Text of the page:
23rd February 2010
Before reaching Kaeng Krachan my impression of a National Park is that it is an designated area of conservation filled with pristine forest. That idea was thrown out when we saw the Visitor's Center. We were told to purchase the park entrance fee in advance as we would be entering the Park at about 7.00 am - well before the opening time of 9.00 am. Odd -We did. The next morning, we passed the visitor centre and continued our journey following the edge of the lake. Then an improper scene struck us, the terrain changed from forest to farm and then wasteland. After 15 kilometers later, we came to "T" junction, meeting a principal road. From there another 10 kilometers through farms and settlements, we reached a guard house. There we produced our tickets for entry. This time, after the gate, the terrain on both sides were hilly slopes of authentic jungle, very dry. There were elephant dungs and water holes on the road side. We could not get oursleves away from these birds.
It was then we understood that the Kaeng Krachan Park could be divided into 2 special zones.
The first zone, a scenic Lake with tourist and camping facilities. The Park office was one of the many facilities along its shores. Then there were jungle walks on the islands opposite the office. Beyond the shores, the land returned to that of waste lands and orchards.
That morning's ride was into the second zone, the conserved forest. In it, were the important Ban krang Campsite area on the 16th kilometers marker and the Thanon Thung Campsite on the 29th kilometers marker.
We had Pond-Heron on the ground, Flycatchers and Barbets on the tree.
Then this parent feeding this juvenile Blue-eared put up quite a show for us.
Though rather high and far away, the good weather and bright sunshine helped in getting fairly decent images.
There was this inescapable Asian-brown who was every where that we went.
On a tree across the valley, we caught one section of a tree that was filled with birds. Hill Mynas and Barbets. Reminding me of our trees that was with Starlings.
Bird life at the Ban Krang Campsite was interesting, but it was best that we spend most of our time at "the spot."
The famed birding zone is between the stretch of road labeled as 16.5-18 kilometers. A birding stretch marked by the crossing of 3 streams. In this stretch, the track paved, shaded by canopy and running parallel to a stream. Very conducive indeed. The common montane birds that we see back home.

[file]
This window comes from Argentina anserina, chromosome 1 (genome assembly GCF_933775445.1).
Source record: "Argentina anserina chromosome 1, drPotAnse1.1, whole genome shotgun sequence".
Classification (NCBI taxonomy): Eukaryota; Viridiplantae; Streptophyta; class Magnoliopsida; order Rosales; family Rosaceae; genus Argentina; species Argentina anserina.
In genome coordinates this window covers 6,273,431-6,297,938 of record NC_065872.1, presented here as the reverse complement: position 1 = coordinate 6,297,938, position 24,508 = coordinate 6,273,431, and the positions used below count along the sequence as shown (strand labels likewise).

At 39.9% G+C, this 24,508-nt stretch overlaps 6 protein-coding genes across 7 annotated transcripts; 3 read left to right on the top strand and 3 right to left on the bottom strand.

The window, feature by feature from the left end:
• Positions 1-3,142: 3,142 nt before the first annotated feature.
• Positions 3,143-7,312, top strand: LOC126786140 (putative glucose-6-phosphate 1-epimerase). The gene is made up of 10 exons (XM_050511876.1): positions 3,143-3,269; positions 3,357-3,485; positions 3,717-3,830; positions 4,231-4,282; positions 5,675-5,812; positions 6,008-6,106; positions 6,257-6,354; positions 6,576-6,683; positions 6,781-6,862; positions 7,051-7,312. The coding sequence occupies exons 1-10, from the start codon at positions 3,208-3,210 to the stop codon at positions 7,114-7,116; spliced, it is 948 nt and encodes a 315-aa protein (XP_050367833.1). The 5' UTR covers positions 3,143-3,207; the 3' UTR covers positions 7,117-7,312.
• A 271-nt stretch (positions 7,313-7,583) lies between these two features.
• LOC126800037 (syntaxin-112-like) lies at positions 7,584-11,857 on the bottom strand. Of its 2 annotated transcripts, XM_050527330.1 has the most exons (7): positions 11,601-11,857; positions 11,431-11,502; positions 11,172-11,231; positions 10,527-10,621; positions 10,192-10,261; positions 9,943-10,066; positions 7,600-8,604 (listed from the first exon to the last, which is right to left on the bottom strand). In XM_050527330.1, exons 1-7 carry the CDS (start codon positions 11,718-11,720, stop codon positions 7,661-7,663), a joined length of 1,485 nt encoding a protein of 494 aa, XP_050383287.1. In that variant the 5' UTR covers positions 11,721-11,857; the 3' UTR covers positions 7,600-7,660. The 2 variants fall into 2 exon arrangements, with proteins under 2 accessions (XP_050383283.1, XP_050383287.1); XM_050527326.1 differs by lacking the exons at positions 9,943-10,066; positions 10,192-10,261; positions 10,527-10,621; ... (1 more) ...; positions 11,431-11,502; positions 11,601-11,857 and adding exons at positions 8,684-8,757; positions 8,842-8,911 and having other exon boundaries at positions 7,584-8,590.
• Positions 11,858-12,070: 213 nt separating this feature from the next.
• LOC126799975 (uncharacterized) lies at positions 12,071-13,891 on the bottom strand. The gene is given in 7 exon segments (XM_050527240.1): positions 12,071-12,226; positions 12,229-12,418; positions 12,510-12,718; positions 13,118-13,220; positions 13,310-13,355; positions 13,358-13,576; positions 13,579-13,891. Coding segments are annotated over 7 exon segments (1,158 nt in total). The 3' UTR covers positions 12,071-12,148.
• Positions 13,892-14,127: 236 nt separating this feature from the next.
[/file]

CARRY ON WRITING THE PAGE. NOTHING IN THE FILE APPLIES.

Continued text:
The tall ficus tree over 100 feet with a crown wide enough to allow 4 Brown Hornbills and one Great Hornbill feeding simultaneously.
That was a good half hour of excitement for us.
Stephen who wandered away, on meeting up, we found out that he drawn there by the Babblers in the Bamboo bush after parting company at the Trogon shoot. Not sure whether we met the same Trogon but it was on 3 occasions along the stretch that we met up with the bird. Trogon normally glide away but cannot say that they went ahead of us to re-appear.
We grabbed a picture of Silver-breasted as souvenir confirming that we did encounter Broadbill.
Malkohas were often seen in many places. Rather longish bird, but this one we caught is a Green-billed.
Not our choice, the pair of mating birds stopped us in our track.
For Gilbert who was doing Video, he was rewarded with the courting dance sequel.
Many articles were written on the net about Kaeng Krachan Park filled with Butterflies in the month of February.
We were there just after mid-February. The meaning of the word "filled" lived up to expectation. I have never seen a whole stretch of road having so many Butterflies at the same time. On both sides of the road, on and on as we walked our birding pace.
Then near the river banks there groups of congregations. Not an expert on Butterlies but can tell of different species from their patterns.
The experiences of having bird in Ban Krang? A definite thumbs-up. Much better than many forest trails that we had been. Although many of the rare ground birds were not sighted, we were more interested in birding rather than seeking out rare birds.